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The central question in the research on ellipsis phenomena in natural language is whether abstract structural representation needs to be posited to account for the various properties that such phenomena exhibit. Based on a reconsideration of the major arguments put forward in Kennedy and Merchant (2000) and Kennedy (2003), we answer negatively to this question. While we agree with Kennedy and Merchant that purely interpretive approaches to ellipsis have difficulties in accounting for certain combinatorial properties that some ellipsis phenomena in English exhibit, this does not immediately lead to the conclusion that a full syntactic representation (in the form of trees) needs to be represented in the ellipsis site. To demonstrate this point, we offer an alternative analysis, couched in Hybrid Type-Logical Categorial Grammar, which captures the same range of facts by merely making the anaphoric process that underlies ellipsis sensitive to the combinatorial properties of the antecedent expression. The general conclusion we arrive at is consonant with the conclusion independently arrived at by various authors in the recent literature (Barker 2013, Chung 2013, Yoshida et al. 2016) that ellipsis exhibits only 'partial' syntactic sensitivity.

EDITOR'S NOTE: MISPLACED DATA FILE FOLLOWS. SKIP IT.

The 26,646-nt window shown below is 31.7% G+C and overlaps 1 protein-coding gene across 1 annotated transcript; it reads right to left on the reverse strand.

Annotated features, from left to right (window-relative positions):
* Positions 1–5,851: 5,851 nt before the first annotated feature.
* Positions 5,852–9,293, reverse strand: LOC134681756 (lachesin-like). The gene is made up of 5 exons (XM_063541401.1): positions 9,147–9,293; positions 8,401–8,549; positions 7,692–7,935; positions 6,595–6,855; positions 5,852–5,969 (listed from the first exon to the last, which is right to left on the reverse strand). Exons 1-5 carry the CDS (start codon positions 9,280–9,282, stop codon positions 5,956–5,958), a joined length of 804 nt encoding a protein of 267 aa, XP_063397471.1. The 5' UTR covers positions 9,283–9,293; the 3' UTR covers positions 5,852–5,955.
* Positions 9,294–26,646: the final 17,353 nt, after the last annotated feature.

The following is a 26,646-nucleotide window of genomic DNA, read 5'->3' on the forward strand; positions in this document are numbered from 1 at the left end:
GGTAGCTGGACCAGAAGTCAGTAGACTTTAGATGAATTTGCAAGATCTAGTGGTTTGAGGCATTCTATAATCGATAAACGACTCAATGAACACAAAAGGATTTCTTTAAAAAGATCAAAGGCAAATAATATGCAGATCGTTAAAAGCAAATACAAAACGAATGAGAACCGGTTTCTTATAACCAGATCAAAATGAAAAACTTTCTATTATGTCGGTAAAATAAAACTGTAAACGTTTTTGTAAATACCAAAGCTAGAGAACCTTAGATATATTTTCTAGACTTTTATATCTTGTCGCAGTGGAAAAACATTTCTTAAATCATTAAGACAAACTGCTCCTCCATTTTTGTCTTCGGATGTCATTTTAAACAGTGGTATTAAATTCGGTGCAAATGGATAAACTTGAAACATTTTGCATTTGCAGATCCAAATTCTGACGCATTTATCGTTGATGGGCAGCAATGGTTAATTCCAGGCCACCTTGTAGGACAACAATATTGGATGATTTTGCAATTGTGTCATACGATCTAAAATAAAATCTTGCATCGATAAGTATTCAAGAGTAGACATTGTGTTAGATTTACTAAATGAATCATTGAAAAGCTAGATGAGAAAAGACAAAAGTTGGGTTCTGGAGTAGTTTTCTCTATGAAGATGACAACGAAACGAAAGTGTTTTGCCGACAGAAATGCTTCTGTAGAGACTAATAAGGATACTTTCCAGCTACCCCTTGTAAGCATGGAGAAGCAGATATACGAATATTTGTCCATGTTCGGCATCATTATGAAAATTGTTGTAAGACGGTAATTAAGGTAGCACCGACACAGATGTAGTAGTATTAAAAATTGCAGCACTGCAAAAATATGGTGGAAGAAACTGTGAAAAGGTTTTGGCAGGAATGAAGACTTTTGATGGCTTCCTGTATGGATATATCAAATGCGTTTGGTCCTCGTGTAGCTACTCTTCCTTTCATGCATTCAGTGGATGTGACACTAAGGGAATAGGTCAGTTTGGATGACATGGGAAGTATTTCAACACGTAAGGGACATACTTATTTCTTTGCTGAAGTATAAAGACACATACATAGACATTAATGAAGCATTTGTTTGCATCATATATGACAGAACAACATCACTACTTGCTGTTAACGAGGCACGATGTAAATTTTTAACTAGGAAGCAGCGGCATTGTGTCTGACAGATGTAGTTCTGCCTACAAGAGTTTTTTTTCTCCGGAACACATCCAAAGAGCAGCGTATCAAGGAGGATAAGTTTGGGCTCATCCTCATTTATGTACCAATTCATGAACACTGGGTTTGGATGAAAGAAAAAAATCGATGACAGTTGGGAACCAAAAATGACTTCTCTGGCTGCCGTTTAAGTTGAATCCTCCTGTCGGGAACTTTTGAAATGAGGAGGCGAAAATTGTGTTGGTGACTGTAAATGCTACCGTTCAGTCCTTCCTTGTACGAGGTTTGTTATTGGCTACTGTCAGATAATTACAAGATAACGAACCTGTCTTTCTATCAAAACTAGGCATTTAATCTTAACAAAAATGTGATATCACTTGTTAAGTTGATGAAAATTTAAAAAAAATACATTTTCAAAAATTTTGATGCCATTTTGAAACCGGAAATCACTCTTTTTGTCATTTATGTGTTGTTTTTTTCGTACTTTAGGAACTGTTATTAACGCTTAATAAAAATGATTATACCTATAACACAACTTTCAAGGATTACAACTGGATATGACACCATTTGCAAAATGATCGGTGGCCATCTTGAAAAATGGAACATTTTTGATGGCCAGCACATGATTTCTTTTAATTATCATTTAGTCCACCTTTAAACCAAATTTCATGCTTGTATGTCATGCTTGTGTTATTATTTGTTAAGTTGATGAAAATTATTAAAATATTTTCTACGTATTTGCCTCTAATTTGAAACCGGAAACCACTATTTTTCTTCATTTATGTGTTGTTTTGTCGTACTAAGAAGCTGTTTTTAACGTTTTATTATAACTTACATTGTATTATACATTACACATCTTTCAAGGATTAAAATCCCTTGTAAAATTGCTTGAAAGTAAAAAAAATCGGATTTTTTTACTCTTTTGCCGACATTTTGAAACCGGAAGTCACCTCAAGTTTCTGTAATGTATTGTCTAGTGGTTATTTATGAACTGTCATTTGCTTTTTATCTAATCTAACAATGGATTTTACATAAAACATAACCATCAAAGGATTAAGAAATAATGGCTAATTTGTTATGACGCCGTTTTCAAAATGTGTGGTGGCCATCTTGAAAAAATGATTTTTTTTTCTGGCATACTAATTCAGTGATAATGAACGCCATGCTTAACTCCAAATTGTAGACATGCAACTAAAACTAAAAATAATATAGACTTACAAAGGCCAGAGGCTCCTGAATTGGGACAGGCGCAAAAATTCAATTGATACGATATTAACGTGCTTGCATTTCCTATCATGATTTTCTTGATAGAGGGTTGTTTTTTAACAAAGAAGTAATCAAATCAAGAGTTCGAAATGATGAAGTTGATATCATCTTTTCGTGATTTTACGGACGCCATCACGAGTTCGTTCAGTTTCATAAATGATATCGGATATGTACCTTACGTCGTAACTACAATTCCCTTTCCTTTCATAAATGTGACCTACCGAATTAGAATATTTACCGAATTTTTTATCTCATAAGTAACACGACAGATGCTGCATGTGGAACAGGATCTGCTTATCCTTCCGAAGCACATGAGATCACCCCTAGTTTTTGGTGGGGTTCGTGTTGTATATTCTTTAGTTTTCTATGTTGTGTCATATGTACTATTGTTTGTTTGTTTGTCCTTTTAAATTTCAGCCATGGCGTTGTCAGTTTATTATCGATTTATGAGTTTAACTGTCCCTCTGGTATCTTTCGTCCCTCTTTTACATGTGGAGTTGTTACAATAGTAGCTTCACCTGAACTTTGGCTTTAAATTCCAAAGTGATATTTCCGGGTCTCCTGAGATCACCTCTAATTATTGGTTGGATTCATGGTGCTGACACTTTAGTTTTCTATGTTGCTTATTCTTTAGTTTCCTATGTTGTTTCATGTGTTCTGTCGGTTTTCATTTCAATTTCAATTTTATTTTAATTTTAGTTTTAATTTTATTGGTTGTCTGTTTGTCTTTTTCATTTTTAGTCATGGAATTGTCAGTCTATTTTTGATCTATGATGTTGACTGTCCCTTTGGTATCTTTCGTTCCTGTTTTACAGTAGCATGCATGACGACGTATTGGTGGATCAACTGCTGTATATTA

(Joint work with Bob Levine.)
Semantics Research Group
Last modified: 2016-04-30 15:55:18 JST